May 4, 2020

Cardiovascular Societies Outline a Framework for Resuming Cardiovascular Procedures and Diagnostic Tests

May 4, 2020—The American College of Cardiology (ACC) announced the publication of a document issued by ACC and other North American cardiovascular societies outlining a framework for ethically and safely reintroducing invasive cardiovascular procedures and diagnostic tests after the initial peak of the COVID-19 pandemic. The document is available online in the Journal of the American College of Cardiology.

ACC President Athena Poppas, MD, an author of the document, commented in the announcement, “Unprecedented times call for unprecedented collaboration, and a collaborative approach will be essential to mitigate the ongoing morbidity and mortality associated with untreated cardiovascular disease. It is essential that we work together to ensure cardiovascular disease patients are safely cared for during this pandemic and that we don’t allow for a new crisis of undiagnosed, untreated, or worsening cardiovascular disease to occur in the aftermath of this pandemic.”

As noted in the ACC announcement, during the COVID-19 pandemic, hospitals and practices have attempted to defer and replace critical procedures to diagnose and treat heart disease with intensified triage and management of patients on waiting lists. However, many patients with untreated cardiovascular disease are at an increased risk of adverse outcomes, and delays in the treatment of patients with confirmed cardiovascular disease can be detrimental. Also, reduced access to diagnostic testing can lead to a high burden of undiagnosed cardiovascular disease that will further delay time to treatment. Because cardiovascular disease is the leading cause of death in women and men worldwide, these patients need prioritization as health care systems return to normal capacity.

The North American cardiovascular societies' outline for how to reintroduce regular cardiovascular care in a progressive manner with appropriate safeguards includes the following three areas that must be considered:

  • Ethical considerations that include maximizing benefits by prioritizing procedures that will ensure the most lives or life years are saved over those that benefit fewer people to a lesser degree, ensuring fairness in how cases are treated, ensuring proportionality so that the risk of further postponing treatment is weighed against exacerbating the spread and maintaining consistency in reintroduction across populations regardless of ability to pay and assuring health equity.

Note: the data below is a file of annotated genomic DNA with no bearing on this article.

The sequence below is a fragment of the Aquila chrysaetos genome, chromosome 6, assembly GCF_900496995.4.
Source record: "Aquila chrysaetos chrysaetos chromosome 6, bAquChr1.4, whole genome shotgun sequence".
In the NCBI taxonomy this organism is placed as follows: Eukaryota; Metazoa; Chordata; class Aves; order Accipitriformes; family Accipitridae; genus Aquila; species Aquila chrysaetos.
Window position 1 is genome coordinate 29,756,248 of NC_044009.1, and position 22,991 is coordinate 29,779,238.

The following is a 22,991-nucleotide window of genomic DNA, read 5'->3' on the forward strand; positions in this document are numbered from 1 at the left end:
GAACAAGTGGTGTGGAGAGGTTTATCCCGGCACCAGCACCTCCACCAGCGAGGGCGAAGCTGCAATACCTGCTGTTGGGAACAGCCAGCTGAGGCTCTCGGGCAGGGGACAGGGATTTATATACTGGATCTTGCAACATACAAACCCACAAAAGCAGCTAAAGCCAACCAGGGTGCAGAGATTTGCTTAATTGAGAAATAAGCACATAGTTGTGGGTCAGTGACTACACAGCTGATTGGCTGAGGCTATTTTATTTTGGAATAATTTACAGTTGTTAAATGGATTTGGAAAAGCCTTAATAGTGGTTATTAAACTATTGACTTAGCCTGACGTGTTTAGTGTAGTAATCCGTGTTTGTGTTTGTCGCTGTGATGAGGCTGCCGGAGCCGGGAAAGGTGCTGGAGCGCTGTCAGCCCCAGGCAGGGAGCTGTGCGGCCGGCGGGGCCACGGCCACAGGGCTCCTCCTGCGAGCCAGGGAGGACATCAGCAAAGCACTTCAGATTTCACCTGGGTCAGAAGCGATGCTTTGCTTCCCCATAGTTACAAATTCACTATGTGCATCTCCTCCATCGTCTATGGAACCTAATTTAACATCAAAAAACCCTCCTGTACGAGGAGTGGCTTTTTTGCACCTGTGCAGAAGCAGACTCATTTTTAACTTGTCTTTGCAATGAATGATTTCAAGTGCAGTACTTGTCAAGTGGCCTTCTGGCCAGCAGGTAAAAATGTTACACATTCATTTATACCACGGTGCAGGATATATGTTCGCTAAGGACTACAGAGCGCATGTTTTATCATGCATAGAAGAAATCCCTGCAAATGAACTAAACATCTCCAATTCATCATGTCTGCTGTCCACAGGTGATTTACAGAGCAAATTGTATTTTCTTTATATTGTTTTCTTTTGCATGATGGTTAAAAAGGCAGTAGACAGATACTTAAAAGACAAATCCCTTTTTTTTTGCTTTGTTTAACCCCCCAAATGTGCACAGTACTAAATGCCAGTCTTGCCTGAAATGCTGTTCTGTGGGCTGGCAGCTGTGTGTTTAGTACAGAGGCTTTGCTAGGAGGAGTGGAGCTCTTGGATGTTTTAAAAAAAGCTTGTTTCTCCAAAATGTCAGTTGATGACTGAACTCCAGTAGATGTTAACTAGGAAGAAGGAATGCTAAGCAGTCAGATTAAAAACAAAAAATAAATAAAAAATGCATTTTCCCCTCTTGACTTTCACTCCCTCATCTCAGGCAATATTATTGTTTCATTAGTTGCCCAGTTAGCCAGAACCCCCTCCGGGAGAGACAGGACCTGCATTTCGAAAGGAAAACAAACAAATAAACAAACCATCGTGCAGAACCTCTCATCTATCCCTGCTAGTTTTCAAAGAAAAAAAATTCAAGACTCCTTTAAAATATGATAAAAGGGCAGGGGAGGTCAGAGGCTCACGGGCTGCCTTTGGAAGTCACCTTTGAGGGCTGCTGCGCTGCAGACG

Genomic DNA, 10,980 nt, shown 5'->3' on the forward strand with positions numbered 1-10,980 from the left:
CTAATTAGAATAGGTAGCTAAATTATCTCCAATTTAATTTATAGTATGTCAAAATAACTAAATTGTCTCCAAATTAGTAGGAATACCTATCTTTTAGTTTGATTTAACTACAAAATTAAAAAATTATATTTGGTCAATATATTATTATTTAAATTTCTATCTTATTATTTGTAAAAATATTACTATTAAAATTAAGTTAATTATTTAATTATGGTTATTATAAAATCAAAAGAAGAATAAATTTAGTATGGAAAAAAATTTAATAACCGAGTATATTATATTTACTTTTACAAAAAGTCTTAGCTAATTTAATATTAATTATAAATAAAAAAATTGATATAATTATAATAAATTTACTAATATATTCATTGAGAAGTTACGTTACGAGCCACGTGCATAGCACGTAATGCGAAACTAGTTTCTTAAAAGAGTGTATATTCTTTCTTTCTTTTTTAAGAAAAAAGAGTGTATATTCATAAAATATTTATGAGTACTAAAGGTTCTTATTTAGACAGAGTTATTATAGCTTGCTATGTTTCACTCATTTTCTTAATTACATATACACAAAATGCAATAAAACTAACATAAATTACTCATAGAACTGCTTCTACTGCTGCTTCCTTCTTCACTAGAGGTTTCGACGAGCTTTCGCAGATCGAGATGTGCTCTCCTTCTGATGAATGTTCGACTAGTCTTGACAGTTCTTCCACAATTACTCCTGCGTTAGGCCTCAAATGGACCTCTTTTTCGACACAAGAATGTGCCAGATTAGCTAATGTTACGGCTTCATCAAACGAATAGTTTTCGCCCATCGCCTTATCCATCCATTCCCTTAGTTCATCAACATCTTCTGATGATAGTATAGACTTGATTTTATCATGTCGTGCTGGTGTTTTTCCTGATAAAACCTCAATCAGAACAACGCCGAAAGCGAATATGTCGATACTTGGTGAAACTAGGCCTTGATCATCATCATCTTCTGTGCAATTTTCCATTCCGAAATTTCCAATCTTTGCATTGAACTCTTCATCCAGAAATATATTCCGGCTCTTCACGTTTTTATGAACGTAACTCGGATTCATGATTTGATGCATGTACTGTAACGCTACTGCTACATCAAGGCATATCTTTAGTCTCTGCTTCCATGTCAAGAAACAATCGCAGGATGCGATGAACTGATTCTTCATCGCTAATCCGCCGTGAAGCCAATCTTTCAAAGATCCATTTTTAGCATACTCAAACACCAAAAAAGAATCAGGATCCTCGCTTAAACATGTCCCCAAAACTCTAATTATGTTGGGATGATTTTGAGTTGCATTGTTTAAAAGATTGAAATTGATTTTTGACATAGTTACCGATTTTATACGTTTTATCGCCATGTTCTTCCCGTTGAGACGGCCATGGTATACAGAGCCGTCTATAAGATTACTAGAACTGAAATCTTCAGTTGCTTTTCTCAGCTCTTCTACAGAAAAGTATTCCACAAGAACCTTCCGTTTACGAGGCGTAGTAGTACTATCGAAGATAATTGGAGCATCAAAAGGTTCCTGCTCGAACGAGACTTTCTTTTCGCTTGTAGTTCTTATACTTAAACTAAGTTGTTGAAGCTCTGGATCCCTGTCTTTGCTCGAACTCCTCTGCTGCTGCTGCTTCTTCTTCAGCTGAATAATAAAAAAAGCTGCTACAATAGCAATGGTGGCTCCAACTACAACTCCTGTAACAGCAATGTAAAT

• Collaboration between regional public health officials, health authorities, and cardiovascular care providers to manage the dynamic balance between the provision of essential cardiovascular care and responding to future fluctuations in COVID-19 infections and hospital admissions.
  • Protection of patients and health care workers through regions having the necessary critical care capacity, personal protective equipment, and trained staff available, and a transparent plan for testing and retesting potential patients and health care workers for COVID-19. Strategies for social distancing between patients and health care workers should also be considered, including virtual preprocedural clinics, virtual consenting for procedures and diagnostic tests, and minimizing the number of health care workers in physical contact with any given patient.

The North American cardiovascular societies represented on the document include ACC, American Heart Association, Canadian Cardiovascular Society, Canadian Association of Interventional Cardiology, Society for Cardiovascular Angiography and Interventions, Heart Valve Society, American Society of Echocardiography, Society of Thoracic Surgeons, Heart Rhythm Society, Society of Cardiovascular Computed Tomography, American Society of Nuclear Cardiology, Society of Nuclear Medicine and Molecular Imaging, Society for Cardiovascular Magnetic Resonance, Society of Nuclear Medicine, Canadian Heart Failure Society, and the Canadian Society of Cardiac Surgeons.


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